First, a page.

American Airlines assembled a unique crew on the ground and in the air for a historic journey from Texas to Arizona on August 8.
The staff at the gate and the technicians were all Black women, as were the pilots and flight attendants on the trip from Dallas-Fort Worth to Phoenix. The flight was organized by American Airlines as a celebration of Bessie Coleman, the first Black woman to be granted a pilot's license in 1921.
According to a press statement issued by American Airlines about the historic journey, "She valiantly broke through barriers within the world of aviation and blazed the route for many to follow."
The Bessie Coleman Aviation All-Stars were invited by American Airlines to travel on the commemorative trip as passengers. In addition to introducing young people to potential professions in aviation, this organization works with schools to "promote the legacy of Bessie Coleman through STEM programming."
The organization's CEO and president, Gigi Coleman, who is also the pioneering pilot's granddaughter, accompanied the group of kids who were able to witness this momentous occasion.
Coleman remarked in a video that was uploaded on the airline's YouTube Channel, "I am appreciative to American Airlines for giving us this opportunity to promote my great aunt's contributions in the realm of aviation."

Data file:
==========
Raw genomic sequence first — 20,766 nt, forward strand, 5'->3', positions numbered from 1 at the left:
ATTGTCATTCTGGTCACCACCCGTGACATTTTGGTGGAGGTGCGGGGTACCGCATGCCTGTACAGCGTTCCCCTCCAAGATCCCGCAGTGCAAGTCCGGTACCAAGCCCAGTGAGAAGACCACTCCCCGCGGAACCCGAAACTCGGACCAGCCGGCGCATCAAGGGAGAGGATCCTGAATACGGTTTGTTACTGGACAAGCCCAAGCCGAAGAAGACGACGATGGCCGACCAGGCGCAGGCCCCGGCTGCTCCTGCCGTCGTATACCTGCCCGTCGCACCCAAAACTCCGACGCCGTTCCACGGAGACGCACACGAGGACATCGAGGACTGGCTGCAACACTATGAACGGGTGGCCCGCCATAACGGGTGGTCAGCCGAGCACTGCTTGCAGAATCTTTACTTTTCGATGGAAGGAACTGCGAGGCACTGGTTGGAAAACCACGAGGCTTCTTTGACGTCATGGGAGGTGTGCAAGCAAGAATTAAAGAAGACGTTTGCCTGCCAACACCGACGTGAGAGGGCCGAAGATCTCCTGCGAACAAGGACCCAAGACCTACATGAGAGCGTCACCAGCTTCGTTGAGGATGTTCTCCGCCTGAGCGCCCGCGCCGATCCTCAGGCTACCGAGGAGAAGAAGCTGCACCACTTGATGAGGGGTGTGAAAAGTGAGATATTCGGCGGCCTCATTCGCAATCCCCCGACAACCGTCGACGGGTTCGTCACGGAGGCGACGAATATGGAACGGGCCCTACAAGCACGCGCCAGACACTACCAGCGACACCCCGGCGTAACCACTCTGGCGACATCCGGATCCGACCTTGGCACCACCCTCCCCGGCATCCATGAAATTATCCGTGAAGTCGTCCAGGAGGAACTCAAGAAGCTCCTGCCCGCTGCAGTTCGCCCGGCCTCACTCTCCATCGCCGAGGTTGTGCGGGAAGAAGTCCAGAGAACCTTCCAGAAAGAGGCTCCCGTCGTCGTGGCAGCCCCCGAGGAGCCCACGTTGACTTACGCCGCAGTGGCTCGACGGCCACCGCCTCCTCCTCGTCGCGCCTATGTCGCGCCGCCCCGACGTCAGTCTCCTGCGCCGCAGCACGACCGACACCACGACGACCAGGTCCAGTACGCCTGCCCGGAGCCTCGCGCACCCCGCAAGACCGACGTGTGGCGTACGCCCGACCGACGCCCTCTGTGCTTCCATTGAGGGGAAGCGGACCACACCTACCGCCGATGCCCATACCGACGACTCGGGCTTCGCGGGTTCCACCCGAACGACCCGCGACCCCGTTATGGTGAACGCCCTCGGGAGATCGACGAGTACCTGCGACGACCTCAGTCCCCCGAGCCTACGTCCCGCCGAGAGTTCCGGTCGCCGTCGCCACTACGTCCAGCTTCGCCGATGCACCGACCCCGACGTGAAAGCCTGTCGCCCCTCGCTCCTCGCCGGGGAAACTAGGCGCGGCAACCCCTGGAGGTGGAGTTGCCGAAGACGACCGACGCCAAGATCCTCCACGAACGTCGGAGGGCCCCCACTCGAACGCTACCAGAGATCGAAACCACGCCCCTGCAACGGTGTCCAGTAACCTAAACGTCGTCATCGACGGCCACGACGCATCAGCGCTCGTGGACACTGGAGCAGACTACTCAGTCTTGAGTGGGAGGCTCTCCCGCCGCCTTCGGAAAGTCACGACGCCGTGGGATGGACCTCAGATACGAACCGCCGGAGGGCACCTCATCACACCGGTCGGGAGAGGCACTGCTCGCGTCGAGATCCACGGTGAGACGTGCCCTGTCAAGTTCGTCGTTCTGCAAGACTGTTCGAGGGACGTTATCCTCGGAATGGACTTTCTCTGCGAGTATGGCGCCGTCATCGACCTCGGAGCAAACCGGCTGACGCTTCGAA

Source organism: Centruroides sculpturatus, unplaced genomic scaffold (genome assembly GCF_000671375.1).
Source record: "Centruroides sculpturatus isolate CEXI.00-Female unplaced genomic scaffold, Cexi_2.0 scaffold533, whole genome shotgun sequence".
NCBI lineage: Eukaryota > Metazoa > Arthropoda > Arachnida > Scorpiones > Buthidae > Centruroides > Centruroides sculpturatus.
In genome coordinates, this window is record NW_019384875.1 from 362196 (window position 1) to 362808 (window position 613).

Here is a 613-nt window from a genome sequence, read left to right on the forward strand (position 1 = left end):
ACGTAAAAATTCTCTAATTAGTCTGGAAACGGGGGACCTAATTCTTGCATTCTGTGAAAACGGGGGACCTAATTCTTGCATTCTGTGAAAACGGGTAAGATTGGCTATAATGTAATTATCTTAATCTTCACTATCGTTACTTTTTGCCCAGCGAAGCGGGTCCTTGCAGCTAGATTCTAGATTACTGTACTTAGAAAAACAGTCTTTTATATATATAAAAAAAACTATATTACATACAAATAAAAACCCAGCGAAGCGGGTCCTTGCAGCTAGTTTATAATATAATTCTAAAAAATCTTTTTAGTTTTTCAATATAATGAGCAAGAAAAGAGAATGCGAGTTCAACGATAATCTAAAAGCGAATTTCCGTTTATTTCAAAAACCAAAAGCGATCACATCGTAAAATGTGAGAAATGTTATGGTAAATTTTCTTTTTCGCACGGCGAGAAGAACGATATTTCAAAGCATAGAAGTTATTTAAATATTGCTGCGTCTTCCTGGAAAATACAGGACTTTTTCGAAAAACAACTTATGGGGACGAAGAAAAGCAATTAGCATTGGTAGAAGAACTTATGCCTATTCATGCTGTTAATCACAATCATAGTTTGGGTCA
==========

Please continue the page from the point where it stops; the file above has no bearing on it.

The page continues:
The organization's national head, Dr. Sheila Chamberlain, stated that the trip symbolized everything Bessie Coleman fought for throughout her life.
Chamberlain said in the video, "Her desire has been realized. In the fields of aviation and aerospace, African American women are succeeding "from the bottom up."
Sadly, because there are so few people in the air who resemble Coleman, planning such a voyage still requires more effort than it should. This trip is being used to raise awareness of the need to increase the number of women of color on the flight deck, according to the airline.
According to American Airlines' news release regarding the commemorative flight, "Black women have been noticeably underrepresented in the aviation sector, especially as pilots, representing less than 1% in the commercial airline industry."
Members of the crew that flew with the Bessie Coleman Aviation All-Stars said it was an honor to serve as role models for the future generation of Black women who are considering their career possibilities.
The flight's pilot, Capt. Beth Powell, was quoted in the YouTube video as saying, "I'm beyond thrilled to be part of the crew where we're motivating young girls, young girls of color, to witness the varied responsibilities that these women play in every area to make this flight possible."
Powell's career has been amazing in and of itself, given that she was born and raised in Jamaica, completed high school at the age of 16, and obtained her pilot's license before turning 21. She started working for American Airlines as a first officer in 2014.
American Airlines deserves credit for being a pioneer in allowing women in the cockpit. Bonnie Tiburzi Caputo, a woman pilot, was hired by the firm in 1973, making it the first major U.S. carrier to do so. Brenda Robinson, who also achieved history with the U.S. Navy, was the organization's first Black woman pilot not until 1992.